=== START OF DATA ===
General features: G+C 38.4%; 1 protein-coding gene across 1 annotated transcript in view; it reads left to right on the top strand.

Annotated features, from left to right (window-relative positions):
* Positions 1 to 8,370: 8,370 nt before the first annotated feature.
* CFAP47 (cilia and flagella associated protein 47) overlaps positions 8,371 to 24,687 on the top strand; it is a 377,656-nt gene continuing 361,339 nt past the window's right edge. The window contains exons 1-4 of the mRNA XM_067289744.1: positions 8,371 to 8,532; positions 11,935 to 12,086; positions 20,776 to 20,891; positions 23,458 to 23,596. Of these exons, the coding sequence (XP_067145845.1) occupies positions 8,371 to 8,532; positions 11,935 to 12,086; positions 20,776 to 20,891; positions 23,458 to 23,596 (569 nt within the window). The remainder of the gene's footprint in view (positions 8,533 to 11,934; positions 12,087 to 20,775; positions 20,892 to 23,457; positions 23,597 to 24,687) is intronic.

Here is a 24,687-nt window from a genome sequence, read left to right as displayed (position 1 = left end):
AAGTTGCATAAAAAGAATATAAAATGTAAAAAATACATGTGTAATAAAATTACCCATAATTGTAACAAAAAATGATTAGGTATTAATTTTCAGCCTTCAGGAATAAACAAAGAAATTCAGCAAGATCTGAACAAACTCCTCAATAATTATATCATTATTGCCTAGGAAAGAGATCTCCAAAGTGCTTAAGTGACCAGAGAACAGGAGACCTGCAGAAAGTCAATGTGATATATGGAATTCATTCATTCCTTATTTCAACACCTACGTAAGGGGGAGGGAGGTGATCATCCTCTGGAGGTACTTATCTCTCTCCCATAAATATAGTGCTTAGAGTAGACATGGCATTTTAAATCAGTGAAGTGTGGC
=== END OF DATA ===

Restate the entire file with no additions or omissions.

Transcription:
General features: G+C 38.4%; 1 protein-coding gene across 1 annotated transcript in view; it reads left to right on the top strand.

Annotated features, from left to right (window-relative positions):
* Positions 1 to 8,370: 8,370 nt before the first annotated feature.
* CFAP47 (cilia and flagella associated protein 47) overlaps positions 8,371 to 24,687 on the top strand; it is a 377,656-nt gene continuing 361,339 nt past the window's right edge. The window contains exons 1-4 of the mRNA XM_067289744.1: positions 8,371 to 8,532; positions 11,935 to 12,086; positions 20,776 to 20,891; positions 23,458 to 23,596. Of these exons, the coding sequence (XP_067145845.1) occupies positions 8,371 to 8,532; positions 11,935 to 12,086; positions 20,776 to 20,891; positions 23,458 to 23,596 (569 nt within the window). The remainder of the gene's footprint in view (positions 8,533 to 11,934; positions 12,087 to 20,775; positions 20,892 to 23,457; positions 23,597 to 24,687) is intronic.

Here is a 24,687-nt window from a genome sequence, read left to right as displayed (position 1 = left end):
AAGTTGCATAAAAAGAATATAAAATGTAAAAAATACATGTGTAATAAAATTACCCATAATTGTAACAAAAAATGATTAGGTATTAATTTTCAGCCTTCAGGAATAAACAAAGAAATTCAGCAAGATCTGAACAAACTCCTCAATAATTATATCATTATTGCCTAGGAAAGAGATCTCCAAAGTGCTTAAGTGACCAGAGAACAGGAGACCTGCAGAAAGTCAATGTGATATATGGAATTCATTCATTCCTTATTTCAACACCTACGTAAGGGGGAGGGAGGTGATCATCCTCTGGAGGTACTTATCTCTCTCCCATAAATATAGTGCTTAGAGTAGACATGGCATTTTAAATCAGTGAAGTGTGGC